Iran’s relationship with its neighbors has always been a subject of interest among the country’s people. As a nation, Iran is a study in contrasts; though it is a staunchly Muslim country like its neighbors, it boasts a storied pre-Islamic civilization and a distinct ethnic, cultural, linguistic, and national identity. These two facets of Iran have given the Iranian people a distinct sense of nationhood, even though they share significant elements of identity with their neighbors as well. Today, Iran is the only predominantly Persian-speaking, Shia-majority nation in the region—leading many Iranian intellectuals to describe the country’s sociocultural state as “strategic loneliness.”
Despite the ongoing debate about Iran’s role in the region, it is clear that there are overlaps between Iranian identity and that of its neighboring countries, particularly in terms of the Shia religion and Farsi language. These overlaps have given Iran both advantages and disadvantages in its international relations. On the one hand, Iran’s position as the largest and most influential Shia state—as well as the inheritor of Ayatollah Ruhollah Khomeini’s revolutionary ideology—has allowed it to exert influence over other Shia communities in the region, including those in Iraq, Lebanon, and Afghanistan. On the other hand, by tying Iran’s fate so closely to its international relations, its domestic stability has become vulnerable to developments in neighboring countries. Simply put, as Iran influences the neighborhood, the neighbors influence it as well.
Along the Southern Front
The recent détente between Iran and several major actors on the Arabian Peninsula, most prominently Saudi Arabia and the UAE, represents a promising change in Iran’s Middle Eastern strategy. From the perspective of Iranian officials, these countries previously have supported the balkanization of Iran, giving aid to Arab separatists in Khuzestan and the Baloch uprising in the country’s southeast. Additionally, Iran International, an influential Persian-language news channel that played a significant role in broadcasting the 2022 Mahsa Amini protests—to the extent that it was declared a terrorist organization by Iran’s Ministry of Intelligence—is widely suspected of receiving funding from the Saudi government (although Riyadh denies this). At the same time, the UAE, which serves as a major outlet for Iran to acquire Western goods and hosts many Iranian exchange companies that play a crucial role in bypassing financial restrictions imposed by the West, has been tightening regulations on Iranian national businessmen, thereby endangering one of Iran’s few economic lifelines.
For this reason, the recent de-escalation with Arab states has been a positive development for Iran. The thaw in relations is especially significant considering that various sources suggest that Saudi Arabia has promised to reduce its international broadcasting against the Islamic Republic of Iran.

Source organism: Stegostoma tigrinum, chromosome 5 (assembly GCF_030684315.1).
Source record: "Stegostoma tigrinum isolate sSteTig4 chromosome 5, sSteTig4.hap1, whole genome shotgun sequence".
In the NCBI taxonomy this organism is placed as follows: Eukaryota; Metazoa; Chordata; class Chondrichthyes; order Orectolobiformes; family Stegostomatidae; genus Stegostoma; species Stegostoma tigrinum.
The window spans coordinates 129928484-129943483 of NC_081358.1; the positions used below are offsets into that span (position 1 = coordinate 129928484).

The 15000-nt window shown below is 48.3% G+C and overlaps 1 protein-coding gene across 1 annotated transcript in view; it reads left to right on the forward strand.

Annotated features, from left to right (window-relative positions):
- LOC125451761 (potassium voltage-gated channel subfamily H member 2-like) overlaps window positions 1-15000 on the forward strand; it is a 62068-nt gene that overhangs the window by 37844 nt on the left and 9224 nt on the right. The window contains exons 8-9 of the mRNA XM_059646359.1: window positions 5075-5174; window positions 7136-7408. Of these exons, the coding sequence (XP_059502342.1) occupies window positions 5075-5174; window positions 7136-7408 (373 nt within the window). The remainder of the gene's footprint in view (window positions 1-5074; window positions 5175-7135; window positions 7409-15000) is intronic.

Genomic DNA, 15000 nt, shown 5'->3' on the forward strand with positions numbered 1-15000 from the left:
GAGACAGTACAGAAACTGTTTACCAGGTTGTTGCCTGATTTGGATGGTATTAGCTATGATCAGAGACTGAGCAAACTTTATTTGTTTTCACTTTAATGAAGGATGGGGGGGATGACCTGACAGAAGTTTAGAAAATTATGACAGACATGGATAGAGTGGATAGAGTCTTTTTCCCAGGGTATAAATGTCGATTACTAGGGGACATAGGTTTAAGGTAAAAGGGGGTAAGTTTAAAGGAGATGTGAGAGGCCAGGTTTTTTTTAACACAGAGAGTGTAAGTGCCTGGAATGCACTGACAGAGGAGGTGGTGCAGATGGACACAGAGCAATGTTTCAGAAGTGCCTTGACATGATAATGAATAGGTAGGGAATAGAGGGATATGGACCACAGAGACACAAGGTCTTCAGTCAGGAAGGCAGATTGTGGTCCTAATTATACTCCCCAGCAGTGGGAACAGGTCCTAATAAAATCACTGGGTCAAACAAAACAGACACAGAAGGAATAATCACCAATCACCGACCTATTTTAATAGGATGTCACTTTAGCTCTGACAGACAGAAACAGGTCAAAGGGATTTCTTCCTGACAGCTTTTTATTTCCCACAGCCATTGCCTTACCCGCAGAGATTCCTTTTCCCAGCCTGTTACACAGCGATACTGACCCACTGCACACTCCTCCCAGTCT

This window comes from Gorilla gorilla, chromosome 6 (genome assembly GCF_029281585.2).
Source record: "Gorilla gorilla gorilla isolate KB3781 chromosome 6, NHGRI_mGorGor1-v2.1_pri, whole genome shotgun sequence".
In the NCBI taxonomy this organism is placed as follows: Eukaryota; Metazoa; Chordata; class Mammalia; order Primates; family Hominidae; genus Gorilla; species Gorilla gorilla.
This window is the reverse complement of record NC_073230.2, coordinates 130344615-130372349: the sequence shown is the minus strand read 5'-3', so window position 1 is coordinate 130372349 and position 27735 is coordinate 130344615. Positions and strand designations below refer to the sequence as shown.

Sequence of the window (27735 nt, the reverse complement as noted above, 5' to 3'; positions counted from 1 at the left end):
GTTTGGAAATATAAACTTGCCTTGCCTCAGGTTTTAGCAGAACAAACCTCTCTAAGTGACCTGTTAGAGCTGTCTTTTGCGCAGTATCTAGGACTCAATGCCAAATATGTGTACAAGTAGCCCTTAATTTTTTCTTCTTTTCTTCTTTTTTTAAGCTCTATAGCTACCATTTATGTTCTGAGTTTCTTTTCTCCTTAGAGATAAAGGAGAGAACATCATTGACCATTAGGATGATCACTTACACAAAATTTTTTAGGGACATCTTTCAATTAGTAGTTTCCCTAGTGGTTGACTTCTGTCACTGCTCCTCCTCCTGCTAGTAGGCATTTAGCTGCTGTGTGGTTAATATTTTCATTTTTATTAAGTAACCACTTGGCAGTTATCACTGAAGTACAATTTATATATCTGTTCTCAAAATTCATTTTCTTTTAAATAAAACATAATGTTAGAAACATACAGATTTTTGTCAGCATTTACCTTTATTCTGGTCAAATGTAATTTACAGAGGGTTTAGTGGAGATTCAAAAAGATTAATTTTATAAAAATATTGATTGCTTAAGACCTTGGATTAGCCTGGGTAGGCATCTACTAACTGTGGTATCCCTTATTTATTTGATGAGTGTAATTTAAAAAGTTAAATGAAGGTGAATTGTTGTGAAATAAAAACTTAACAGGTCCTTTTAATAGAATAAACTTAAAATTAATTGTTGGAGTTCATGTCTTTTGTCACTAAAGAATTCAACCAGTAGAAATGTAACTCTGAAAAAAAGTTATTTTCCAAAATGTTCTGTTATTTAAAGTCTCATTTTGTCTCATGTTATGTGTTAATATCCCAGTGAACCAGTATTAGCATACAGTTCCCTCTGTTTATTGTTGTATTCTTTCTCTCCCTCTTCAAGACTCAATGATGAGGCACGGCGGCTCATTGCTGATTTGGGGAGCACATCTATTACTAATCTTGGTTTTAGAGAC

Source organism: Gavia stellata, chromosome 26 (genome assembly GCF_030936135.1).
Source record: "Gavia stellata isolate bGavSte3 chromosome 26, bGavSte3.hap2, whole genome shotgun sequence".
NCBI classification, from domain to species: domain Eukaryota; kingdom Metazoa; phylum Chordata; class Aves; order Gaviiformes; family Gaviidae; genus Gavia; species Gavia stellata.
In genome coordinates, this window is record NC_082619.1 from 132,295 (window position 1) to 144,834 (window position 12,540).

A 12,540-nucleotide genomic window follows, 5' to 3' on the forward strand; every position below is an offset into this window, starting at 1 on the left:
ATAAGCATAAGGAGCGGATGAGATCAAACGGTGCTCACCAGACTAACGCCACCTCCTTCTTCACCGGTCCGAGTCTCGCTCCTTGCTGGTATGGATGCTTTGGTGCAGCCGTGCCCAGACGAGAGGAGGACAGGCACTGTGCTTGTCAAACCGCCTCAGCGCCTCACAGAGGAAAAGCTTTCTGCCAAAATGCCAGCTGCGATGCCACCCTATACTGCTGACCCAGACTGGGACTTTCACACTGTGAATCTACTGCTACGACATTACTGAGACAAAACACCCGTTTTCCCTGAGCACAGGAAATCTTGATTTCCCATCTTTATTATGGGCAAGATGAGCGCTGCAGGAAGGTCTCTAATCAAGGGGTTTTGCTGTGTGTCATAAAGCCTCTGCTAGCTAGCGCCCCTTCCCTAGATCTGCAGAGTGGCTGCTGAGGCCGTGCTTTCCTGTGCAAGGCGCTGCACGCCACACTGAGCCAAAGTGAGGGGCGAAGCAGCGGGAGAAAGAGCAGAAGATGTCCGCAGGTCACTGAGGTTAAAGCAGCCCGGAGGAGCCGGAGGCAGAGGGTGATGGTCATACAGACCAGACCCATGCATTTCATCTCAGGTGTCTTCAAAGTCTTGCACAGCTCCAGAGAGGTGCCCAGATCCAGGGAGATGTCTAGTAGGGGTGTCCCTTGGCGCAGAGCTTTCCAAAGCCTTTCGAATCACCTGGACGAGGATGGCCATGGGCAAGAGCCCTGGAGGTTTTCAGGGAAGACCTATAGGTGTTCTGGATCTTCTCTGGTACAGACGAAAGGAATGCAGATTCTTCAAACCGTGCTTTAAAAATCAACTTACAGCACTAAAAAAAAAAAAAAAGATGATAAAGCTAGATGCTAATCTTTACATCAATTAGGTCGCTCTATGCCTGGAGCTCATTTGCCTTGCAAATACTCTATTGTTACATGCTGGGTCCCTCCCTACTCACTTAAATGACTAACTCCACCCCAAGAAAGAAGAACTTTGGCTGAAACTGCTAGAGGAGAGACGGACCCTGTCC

Although Iran’s relations in the south have substantially improved in recent years, the opposite has taken place in the north. While Iran’s relations with Turkey have largely remained unchanged, the victory of Azerbaijan over Armenia in the Second Nagorno-Karabakh War in 2020, which resulted in substantial territorial losses for Armenia, has led to Azerbaijan’s increasing dominance in the region.
Azerbaijan’s position of strength along Iran’s northern border is a worrying development for Tehran. Although Armenia is largely Christian and Azerbaijan is largely Shia, Iran has historically supported Armenia, relying on Yerevan to keep the Caucasus favorable to its interests. For this reason, Armenia’s shattering loss in that war can be considered a decline in Iran’s influence in the Caucasus. Furthermore, in recent years, Azerbaijan has rapidly expanded its ties with Iran’s regional rivals, Israel and Turkey. In 2010, Turkey and Azerbaijan concluded a military cooperation treaty, and Azerbaijan has advanced security cooperation with Israel to the extent that Iranian officials claim Azerbaijan allowed Israel to establish a spy network from which Israelis have carried out assassination missions against Iranian scientists.
In addition to cooperating with Iran’s regional allies, Baku has undermined Iran’s territorial integrity, enraging officials in Tehran by allowing the Iranian Azeri separatist movement to establish its headquarters in Baku. During the 2020 protests across Iran’s Azeri-populated region, Baku displayed a considerable level of influence over Iranian Azeris, further heightening Tehran’s concerns regarding its northern front.
A Threatening Situation to the East
As Tehran keeps a close watch on developments in the north, the situation in the east, with Afghanistan under the rule of the Taliban, is also far from promising. When the United States committed to a withdrawal from Afghanistan in early 2021, the mood in Tehran was largely one of relief.